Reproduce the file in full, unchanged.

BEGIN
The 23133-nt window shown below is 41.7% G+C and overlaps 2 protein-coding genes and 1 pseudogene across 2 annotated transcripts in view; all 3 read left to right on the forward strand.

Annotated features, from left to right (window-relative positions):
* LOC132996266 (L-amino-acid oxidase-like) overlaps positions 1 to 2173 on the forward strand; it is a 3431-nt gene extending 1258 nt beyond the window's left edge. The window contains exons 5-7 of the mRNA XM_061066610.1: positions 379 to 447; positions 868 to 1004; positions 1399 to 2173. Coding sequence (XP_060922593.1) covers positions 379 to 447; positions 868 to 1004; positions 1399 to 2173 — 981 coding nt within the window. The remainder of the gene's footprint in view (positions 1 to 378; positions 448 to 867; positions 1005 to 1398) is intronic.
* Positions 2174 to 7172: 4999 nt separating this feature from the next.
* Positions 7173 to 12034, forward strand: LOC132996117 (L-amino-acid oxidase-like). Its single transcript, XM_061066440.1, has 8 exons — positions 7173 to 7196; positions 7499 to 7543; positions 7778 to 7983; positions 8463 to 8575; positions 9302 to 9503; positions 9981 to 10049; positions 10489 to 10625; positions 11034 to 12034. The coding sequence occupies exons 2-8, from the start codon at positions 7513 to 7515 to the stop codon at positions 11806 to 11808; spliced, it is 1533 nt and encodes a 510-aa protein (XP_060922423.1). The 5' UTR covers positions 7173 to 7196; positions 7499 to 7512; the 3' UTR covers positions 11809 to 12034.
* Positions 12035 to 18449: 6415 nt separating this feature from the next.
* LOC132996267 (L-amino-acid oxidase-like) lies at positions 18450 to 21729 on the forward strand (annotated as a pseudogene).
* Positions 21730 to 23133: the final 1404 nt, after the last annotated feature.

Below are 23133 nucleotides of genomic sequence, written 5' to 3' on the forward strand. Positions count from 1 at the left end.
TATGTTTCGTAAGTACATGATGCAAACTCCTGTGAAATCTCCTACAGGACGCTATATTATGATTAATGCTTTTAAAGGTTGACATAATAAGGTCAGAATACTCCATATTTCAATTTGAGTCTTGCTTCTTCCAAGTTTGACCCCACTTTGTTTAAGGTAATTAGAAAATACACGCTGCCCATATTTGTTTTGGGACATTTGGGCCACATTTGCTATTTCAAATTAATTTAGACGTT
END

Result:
The 23133-nt window shown below is 41.7% G+C and overlaps 2 protein-coding genes and 1 pseudogene across 2 annotated transcripts in view; all 3 read left to right on the forward strand.

Annotated features, from left to right (window-relative positions):
* LOC132996266 (L-amino-acid oxidase-like) overlaps positions 1 to 2173 on the forward strand; it is a 3431-nt gene extending 1258 nt beyond the window's left edge. The window contains exons 5-7 of the mRNA XM_061066610.1: positions 379 to 447; positions 868 to 1004; positions 1399 to 2173. Coding sequence (XP_060922593.1) covers positions 379 to 447; positions 868 to 1004; positions 1399 to 2173 — 981 coding nt within the window. The remainder of the gene's footprint in view (positions 1 to 378; positions 448 to 867; positions 1005 to 1398) is intronic.
* Positions 2174 to 7172: 4999 nt separating this feature from the next.
* Positions 7173 to 12034, forward strand: LOC132996117 (L-amino-acid oxidase-like). Its single transcript, XM_061066440.1, has 8 exons — positions 7173 to 7196; positions 7499 to 7543; positions 7778 to 7983; positions 8463 to 8575; positions 9302 to 9503; positions 9981 to 10049; positions 10489 to 10625; positions 11034 to 12034. The coding sequence occupies exons 2-8, from the start codon at positions 7513 to 7515 to the stop codon at positions 11806 to 11808; spliced, it is 1533 nt and encodes a 510-aa protein (XP_060922423.1). The 5' UTR covers positions 7173 to 7196; positions 7499 to 7512; the 3' UTR covers positions 11809 to 12034.
* Positions 12035 to 18449: 6415 nt separating this feature from the next.
* LOC132996267 (L-amino-acid oxidase-like) lies at positions 18450 to 21729 on the forward strand (annotated as a pseudogene).
* Positions 21730 to 23133: the final 1404 nt, after the last annotated feature.

Below are 23133 nucleotides of genomic sequence, written 5' to 3' on the forward strand. Positions count from 1 at the left end.
TATGTTTCGTAAGTACATGATGCAAACTCCTGTGAAATCTCCTACAGGACGCTATATTATGATTAATGCTTTTAAAGGTTGACATAATAAGGTCAGAATACTCCATATTTCAATTTGAGTCTTGCTTCTTCCAAGTTTGACCCCACTTTGTTTAAGGTAATTAGAAAATACACGCTGCCCATATTTGTTTTGGGACATTTGGGCCACATTTGCTATTTCAAATTAATTTAGACGTT